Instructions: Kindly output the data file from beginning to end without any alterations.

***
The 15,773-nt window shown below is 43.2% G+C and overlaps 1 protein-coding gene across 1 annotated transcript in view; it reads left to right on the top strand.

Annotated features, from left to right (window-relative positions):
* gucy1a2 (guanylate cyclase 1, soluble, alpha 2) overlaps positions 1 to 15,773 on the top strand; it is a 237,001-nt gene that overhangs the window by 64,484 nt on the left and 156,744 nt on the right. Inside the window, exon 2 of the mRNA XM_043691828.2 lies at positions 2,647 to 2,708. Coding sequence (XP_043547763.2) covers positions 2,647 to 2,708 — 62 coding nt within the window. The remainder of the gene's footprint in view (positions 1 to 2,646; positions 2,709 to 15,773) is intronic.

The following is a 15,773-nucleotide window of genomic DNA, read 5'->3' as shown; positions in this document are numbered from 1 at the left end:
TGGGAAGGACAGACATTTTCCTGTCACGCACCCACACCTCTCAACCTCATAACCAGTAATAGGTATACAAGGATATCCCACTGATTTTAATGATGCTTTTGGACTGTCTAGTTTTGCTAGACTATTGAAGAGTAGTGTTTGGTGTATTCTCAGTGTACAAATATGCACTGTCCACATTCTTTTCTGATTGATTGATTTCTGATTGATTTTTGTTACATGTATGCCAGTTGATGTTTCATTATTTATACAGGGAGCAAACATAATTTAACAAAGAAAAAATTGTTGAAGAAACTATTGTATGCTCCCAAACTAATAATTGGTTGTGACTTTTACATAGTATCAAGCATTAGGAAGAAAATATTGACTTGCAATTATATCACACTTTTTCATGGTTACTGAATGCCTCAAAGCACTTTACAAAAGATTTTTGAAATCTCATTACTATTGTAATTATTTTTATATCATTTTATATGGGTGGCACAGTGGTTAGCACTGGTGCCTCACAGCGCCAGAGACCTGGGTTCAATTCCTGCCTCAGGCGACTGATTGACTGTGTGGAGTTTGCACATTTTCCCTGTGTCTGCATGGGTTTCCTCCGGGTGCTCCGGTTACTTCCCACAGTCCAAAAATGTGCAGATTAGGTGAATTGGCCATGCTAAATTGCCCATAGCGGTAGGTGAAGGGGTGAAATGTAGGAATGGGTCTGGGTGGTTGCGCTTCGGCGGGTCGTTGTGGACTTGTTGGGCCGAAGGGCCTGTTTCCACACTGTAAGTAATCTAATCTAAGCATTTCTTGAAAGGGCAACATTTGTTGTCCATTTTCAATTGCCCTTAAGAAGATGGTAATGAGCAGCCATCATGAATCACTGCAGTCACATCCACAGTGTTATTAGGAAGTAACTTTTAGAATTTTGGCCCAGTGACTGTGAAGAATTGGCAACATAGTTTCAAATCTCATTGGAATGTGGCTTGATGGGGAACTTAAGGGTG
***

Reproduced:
The 15,773-nt window shown below is 43.2% G+C and overlaps 1 protein-coding gene across 1 annotated transcript in view; it reads left to right on the top strand.

Annotated features, from left to right (window-relative positions):
* gucy1a2 (guanylate cyclase 1, soluble, alpha 2) overlaps positions 1 to 15,773 on the top strand; it is a 237,001-nt gene that overhangs the window by 64,484 nt on the left and 156,744 nt on the right. Inside the window, exon 2 of the mRNA XM_043691828.2 lies at positions 2,647 to 2,708. Coding sequence (XP_043547763.2) covers positions 2,647 to 2,708 — 62 coding nt within the window. The remainder of the gene's footprint in view (positions 1 to 2,646; positions 2,709 to 15,773) is intronic.

The following is a 15,773-nucleotide window of genomic DNA, read 5'->3' as shown; positions in this document are numbered from 1 at the left end:
TGGGAAGGACAGACATTTTCCTGTCACGCACCCACACCTCTCAACCTCATAACCAGTAATAGGTATACAAGGATATCCCACTGATTTTAATGATGCTTTTGGACTGTCTAGTTTTGCTAGACTATTGAAGAGTAGTGTTTGGTGTATTCTCAGTGTACAAATATGCACTGTCCACATTCTTTTCTGATTGATTGATTTCTGATTGATTTTTGTTACATGTATGCCAGTTGATGTTTCATTATTTATACAGGGAGCAAACATAATTTAACAAAGAAAAAATTGTTGAAGAAACTATTGTATGCTCCCAAACTAATAATTGGTTGTGACTTTTACATAGTATCAAGCATTAGGAAGAAAATATTGACTTGCAATTATATCACACTTTTTCATGGTTACTGAATGCCTCAAAGCACTTTACAAAAGATTTTTGAAATCTCATTACTATTGTAATTATTTTTATATCATTTTATATGGGTGGCACAGTGGTTAGCACTGGTGCCTCACAGCGCCAGAGACCTGGGTTCAATTCCTGCCTCAGGCGACTGATTGACTGTGTGGAGTTTGCACATTTTCCCTGTGTCTGCATGGGTTTCCTCCGGGTGCTCCGGTTACTTCCCACAGTCCAAAAATGTGCAGATTAGGTGAATTGGCCATGCTAAATTGCCCATAGCGGTAGGTGAAGGGGTGAAATGTAGGAATGGGTCTGGGTGGTTGCGCTTCGGCGGGTCGTTGTGGACTTGTTGGGCCGAAGGGCCTGTTTCCACACTGTAAGTAATCTAATCTAAGCATTTCTTGAAAGGGCAACATTTGTTGTCCATTTTCAATTGCCCTTAAGAAGATGGTAATGAGCAGCCATCATGAATCACTGCAGTCACATCCACAGTGTTATTAGGAAGTAACTTTTAGAATTTTGGCCCAGTGACTGTGAAGAATTGGCAACATAGTTTCAAATCTCATTGGAATGTGGCTTGATGGGGAACTTAAGGGTG